HIV/AIDS Cases Increasing Among Ugandan Married Couples

Ruzanna Harutyunyan's picture

A recent study conducted by Uganda's Makerere University found that although the country's HIV/AIDS prevention programs primarily focus on younger, unmarried people, new cases of the disease are increasingly occurring among married couples ages 30 to 40, the New Vision/ reports.

The study, called "Modes of Transmission," was led by Fred Wabwire-Mangen, an associate professor of epidemiology at the university's School of Public Health. It was conducted on behalf of the Uganda AIDS Commission and UNAIDS.


Wabwire-Mangen said that about 650,000 Ugandans are unknowingly living with HIV-positive sexual partners and that almost 85,000 of these individuals, or 13%, will contract the virus this year if nothing is done to increase awareness about the situation. He also said this "could explain why we see a lot of new [cases] every year" and why HIV/AIDS cases in Uganda are increasing. Wabwire-Mangen called for a large-scale campaign encouraging couples to undergo HIV testing together and plan for better health.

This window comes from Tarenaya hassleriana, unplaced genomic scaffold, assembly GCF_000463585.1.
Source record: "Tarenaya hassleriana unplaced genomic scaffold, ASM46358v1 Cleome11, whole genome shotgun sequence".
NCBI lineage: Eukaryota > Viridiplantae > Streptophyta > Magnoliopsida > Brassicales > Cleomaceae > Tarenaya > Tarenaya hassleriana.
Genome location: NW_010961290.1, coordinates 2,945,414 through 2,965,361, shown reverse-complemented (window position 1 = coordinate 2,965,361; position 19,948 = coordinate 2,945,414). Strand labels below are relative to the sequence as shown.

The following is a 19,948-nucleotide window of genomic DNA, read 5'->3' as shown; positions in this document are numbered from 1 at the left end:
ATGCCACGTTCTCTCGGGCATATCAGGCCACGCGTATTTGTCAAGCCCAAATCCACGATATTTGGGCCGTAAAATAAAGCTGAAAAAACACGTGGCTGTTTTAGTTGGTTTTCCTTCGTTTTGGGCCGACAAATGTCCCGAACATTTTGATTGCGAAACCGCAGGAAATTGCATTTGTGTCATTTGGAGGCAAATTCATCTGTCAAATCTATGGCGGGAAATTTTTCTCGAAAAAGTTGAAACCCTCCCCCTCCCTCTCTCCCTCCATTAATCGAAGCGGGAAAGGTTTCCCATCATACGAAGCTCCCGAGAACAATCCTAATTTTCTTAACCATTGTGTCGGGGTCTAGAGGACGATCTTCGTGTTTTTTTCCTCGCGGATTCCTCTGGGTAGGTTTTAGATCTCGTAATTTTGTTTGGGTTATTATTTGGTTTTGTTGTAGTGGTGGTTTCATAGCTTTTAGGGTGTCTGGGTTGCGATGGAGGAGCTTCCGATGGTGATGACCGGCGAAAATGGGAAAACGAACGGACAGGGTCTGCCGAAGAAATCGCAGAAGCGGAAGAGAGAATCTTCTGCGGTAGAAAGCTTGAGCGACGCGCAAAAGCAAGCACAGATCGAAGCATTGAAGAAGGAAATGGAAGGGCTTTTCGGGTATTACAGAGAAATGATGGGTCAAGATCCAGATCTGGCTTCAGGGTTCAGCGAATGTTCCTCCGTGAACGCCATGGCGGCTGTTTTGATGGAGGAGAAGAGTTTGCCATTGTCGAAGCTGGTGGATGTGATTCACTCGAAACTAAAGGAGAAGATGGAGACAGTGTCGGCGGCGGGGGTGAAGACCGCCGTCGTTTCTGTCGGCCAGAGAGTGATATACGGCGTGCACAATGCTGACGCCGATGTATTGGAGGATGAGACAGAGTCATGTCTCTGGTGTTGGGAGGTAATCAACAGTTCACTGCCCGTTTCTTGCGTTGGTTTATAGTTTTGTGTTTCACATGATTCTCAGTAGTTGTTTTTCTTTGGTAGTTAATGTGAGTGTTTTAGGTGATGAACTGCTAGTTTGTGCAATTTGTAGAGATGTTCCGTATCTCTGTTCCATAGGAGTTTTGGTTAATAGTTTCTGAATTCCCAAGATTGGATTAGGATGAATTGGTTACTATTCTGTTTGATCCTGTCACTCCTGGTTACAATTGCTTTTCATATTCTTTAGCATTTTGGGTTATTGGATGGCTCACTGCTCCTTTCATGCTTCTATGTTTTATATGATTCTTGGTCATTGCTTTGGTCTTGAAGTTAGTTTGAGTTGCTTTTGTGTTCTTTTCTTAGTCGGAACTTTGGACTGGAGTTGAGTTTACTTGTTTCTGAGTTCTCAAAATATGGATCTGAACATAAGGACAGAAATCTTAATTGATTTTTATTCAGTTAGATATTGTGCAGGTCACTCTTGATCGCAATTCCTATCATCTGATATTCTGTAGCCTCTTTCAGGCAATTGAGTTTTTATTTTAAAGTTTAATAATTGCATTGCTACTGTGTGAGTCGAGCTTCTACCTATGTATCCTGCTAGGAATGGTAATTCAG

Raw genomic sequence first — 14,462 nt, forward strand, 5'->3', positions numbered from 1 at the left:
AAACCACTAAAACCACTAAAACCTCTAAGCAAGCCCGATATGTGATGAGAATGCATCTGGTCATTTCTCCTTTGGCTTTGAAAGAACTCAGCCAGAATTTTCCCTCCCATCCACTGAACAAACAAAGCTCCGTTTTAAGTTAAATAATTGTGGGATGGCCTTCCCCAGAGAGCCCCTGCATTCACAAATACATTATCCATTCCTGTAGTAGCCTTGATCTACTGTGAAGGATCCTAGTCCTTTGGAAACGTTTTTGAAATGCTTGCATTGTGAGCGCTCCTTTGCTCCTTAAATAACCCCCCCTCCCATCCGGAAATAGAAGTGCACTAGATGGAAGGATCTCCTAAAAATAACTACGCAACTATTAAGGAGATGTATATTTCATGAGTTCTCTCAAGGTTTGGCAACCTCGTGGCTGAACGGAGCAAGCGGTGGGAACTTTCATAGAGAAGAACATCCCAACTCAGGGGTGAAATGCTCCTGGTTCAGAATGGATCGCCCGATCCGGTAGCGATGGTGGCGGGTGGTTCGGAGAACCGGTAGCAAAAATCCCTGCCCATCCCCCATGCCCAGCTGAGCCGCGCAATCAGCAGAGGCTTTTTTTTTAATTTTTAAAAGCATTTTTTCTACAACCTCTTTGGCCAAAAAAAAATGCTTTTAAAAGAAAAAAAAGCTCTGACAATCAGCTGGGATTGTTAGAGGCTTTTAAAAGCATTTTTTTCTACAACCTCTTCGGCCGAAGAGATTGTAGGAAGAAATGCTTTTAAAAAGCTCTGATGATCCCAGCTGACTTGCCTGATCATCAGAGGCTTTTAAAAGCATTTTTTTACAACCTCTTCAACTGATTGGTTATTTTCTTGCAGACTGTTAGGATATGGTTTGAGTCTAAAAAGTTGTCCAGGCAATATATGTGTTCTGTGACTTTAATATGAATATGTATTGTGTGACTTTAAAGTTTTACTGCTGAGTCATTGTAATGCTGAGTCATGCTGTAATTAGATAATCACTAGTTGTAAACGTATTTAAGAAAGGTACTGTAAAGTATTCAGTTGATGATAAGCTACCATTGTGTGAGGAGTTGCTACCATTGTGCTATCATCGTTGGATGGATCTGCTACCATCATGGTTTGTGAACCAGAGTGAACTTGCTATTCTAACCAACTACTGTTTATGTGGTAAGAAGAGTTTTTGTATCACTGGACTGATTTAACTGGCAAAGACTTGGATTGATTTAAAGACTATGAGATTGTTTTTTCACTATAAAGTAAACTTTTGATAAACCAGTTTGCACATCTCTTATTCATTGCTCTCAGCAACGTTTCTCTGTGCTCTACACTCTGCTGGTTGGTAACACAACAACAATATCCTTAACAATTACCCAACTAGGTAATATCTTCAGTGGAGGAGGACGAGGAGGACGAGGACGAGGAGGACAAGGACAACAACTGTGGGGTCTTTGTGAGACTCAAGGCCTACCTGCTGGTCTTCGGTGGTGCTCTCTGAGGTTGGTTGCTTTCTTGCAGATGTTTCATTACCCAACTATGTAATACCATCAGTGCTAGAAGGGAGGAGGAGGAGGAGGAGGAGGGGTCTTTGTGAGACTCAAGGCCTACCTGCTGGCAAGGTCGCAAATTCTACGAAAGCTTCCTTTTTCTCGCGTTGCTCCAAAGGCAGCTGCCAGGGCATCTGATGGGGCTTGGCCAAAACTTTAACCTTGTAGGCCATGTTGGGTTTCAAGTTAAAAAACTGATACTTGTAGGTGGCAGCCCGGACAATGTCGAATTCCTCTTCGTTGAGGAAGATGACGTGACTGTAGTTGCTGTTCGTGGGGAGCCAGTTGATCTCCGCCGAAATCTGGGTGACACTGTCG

The results of the study have "raised a fresh alarm" among Ugandan officials, the New Vision/ reports. David Kihumuro-Apuuli, director-general of UAC, said the country will encourage HIV testing among married couples and those intending to marry in response to the situation. He said, "Here is a changed face of the epidemic. Here is the evidence that we have to emphasize different areas of prevention from what we emphasized in the 1990s."

Additionally, Kihumuro-Apuuli said that HIV/AIDS cases are increasing and that most funding is going to treatment programs rather than prevention initiatives. He said the country has "done well" to provide more than 150,000 people with antiretroviral treatment -- an increase from the 15,000 three years ago -- "but that means we have shifted our priority from prevention." He added that for every two people who are placed on antiretrovirals, five others will contract HIV. Kihumuro-Apuuli said that "[i]f you wait for people to become infected and you continue treating them, you are missing the point" (Wendo, New Vision/, 1/9).

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